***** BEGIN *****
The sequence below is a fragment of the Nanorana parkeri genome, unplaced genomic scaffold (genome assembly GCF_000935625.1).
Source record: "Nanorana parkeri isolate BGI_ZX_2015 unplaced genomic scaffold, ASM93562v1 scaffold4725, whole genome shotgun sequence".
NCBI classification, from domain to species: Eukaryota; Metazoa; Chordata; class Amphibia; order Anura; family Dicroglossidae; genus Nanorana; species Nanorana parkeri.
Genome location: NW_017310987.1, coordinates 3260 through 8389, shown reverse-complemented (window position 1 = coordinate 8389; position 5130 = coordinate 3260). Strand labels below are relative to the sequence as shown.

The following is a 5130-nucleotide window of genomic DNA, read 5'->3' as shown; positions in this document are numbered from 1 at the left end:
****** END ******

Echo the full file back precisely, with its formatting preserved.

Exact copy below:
The sequence below is a fragment of the Nanorana parkeri genome, unplaced genomic scaffold (genome assembly GCF_000935625.1).
Source record: "Nanorana parkeri isolate BGI_ZX_2015 unplaced genomic scaffold, ASM93562v1 scaffold4725, whole genome shotgun sequence".
NCBI classification, from domain to species: Eukaryota; Metazoa; Chordata; class Amphibia; order Anura; family Dicroglossidae; genus Nanorana; species Nanorana parkeri.
Genome location: NW_017310987.1, coordinates 3260 through 8389, shown reverse-complemented (window position 1 = coordinate 8389; position 5130 = coordinate 3260). Strand labels below are relative to the sequence as shown.

The following is a 5130-nucleotide window of genomic DNA, read 5'->3' as shown; positions in this document are numbered from 1 at the left end: